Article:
- Dress for comfort. Wearing light, loose clothing can help you feel most comfortable while you meditate. Kundalini practitioners often use shawls or other cloth to cover their heads, since this is believed to protect and promote energy flow.
- Begin by tuning in to get into a meditative frame of mind. Sit upright in your chair or on the floor, keeping your spine straight. Position your hands in a prayer pose by pressing your palms together at your chest. Close your eyes but not completely — let in just a crack of light.
- Focus on the third eye chakra. Many practitioners find it helps to focus on their third eye while tuning in. Keeping your eyes closed, turn your gaze to the space in the center of your forehead between your eyebrows.
- Use a mantra. Mantras, which help direct your focus, are an important component of Kundalini meditation. It typically involves mantras in Gurmukhi, a sacred Indian language. But don’t worry too much about choosing the right mantra on your first try. You’ll likely see the best results with a mantra that feels right to you. Say it aloud or repeat it silently, whatever works best for you.
- Begin focusing on your breath. Inhale and exhale through your nose only, focusing on the sensation of breathing. Then, begin to slow your breath. Each inhale and exhale should last 3 to 4 seconds, so each breath should last about 8 seconds. Pay attention to how your breath flows through and energizes your body.
- Add mudras. Kundalini techniques typically involve the use of mudras, or hand positions. For example, if you want to promote wisdom, openness, and calm, try the Gyan mudra by touching your first finger to your thumb. To promote patience and commitment, try the Shuni mudra by touching your middle finger to your thumb.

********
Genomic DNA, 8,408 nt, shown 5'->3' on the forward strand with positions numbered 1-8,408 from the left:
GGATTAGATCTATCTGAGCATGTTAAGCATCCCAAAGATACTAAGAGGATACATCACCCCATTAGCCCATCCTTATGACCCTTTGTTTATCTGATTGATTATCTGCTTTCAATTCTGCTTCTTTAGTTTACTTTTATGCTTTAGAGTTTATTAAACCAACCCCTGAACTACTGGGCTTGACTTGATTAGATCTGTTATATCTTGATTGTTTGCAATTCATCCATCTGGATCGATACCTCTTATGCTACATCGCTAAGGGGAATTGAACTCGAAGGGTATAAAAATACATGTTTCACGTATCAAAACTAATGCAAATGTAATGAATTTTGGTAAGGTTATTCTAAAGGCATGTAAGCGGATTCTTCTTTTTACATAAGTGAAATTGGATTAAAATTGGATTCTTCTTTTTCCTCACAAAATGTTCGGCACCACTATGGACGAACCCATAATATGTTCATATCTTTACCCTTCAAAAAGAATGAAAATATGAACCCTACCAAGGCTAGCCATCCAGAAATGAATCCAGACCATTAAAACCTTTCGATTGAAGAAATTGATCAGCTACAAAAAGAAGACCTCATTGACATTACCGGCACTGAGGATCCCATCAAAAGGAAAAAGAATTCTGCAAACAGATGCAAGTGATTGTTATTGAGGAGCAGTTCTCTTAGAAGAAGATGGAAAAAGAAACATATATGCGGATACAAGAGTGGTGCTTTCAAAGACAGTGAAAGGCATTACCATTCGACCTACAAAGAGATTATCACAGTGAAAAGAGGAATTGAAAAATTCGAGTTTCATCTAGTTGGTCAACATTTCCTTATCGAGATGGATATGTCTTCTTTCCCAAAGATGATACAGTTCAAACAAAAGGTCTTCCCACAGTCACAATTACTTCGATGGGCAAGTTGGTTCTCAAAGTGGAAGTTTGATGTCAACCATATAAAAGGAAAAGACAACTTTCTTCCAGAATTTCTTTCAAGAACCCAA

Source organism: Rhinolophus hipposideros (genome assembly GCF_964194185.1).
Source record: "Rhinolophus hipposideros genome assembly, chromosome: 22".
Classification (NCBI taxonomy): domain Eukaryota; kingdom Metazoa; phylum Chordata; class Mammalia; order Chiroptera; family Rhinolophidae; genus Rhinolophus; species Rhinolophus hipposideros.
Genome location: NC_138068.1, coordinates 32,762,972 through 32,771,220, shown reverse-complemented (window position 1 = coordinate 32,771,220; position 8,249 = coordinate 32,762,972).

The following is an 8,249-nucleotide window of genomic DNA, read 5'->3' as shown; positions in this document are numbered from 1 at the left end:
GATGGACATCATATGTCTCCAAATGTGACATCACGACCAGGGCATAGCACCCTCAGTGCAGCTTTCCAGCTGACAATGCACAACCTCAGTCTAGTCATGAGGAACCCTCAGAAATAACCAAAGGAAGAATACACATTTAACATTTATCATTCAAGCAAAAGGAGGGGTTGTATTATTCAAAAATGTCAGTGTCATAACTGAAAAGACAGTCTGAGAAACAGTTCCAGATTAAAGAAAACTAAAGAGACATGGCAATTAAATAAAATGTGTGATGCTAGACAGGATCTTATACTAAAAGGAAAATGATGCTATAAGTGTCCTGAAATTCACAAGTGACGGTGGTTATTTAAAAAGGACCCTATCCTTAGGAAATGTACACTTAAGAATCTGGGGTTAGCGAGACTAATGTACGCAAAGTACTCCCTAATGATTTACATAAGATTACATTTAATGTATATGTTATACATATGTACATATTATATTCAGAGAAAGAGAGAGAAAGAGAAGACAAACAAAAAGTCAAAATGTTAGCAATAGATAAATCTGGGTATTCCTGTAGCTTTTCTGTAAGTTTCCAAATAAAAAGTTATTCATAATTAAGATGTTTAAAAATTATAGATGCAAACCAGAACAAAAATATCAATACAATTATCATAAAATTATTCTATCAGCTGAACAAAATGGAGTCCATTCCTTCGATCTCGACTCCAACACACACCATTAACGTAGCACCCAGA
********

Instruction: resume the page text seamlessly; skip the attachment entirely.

- Divide your breathing into equal segments. Instead of taking one long inhale for 4 seconds followed by a long exhale, divide each inhale and exhale into four parts. In other words, breathe in 4 times, without exhaling in between. Then breathe out in the same way. With each inhale and exhale, draw your navel (belly button) toward your spine.
- Return your attention to your breath when it wanders. Even long-term meditators don’t stay focused all the time. Whenever you notice a loss of focus, turn your thoughts back to your breath. If any wandering thoughts come up, acknowledge them and then let them drift away.
- Continue for 3 to 5 minutes. If you’re new to meditation, there’s no need to jump right into a lengthy practice. It’s generally recommended to start with a shorter session and increase the length of your meditation as you get more comfortable.
- End your session. Complete your meditation with a deep complete breath (inhale and exhale). Breathe in once again as you raise your arms to their full length. Relax as you breathe out.
Meditation beginner? These tips can help make any meditation practice more successful.
People often practice Kundalini meditation specifically to experience the release of energy known as a Kundalini awakening. Many people find this somewhat of a spiritual experience, but it might sound a little overwhelming if you don’t know what to expect.
During a Kundalini awakening, people report physical sensations, such as warmth or tingling, disorientation, and some temporary discomfort.
If a person isn’t fully prepared for the experience, some people claim they may experience long-term negative effects. While meditation can certainly be a powerful experience, there’s no evidence to support such long-term negative effects.
All that aside, Kundalini meditation does involve deep breathing exercises and slowed breathing. If you aren’t used to this, you may feel dizzy or lightheaded.
Take breaks when you need to, and drink plenty of water before and after meditation.
Kundalini meditation can have benefits, even when it doesn’t lead to a full-blown awakening. In fact, some practitioners consider it one of the most powerful forms of meditation.
You may notice some improvements in wellness right away, but patience and dedicated practice can help you achieve the most benefits.
Crystal Raypole has previously worked as a writer and editor for GoodTherapy. Her fields of interest include Asian languages and literature, Japanese translation, cooking, natural sciences, sex positivity, and mental health. In particular, she’s committed to helping decrease stigma around mental health issues.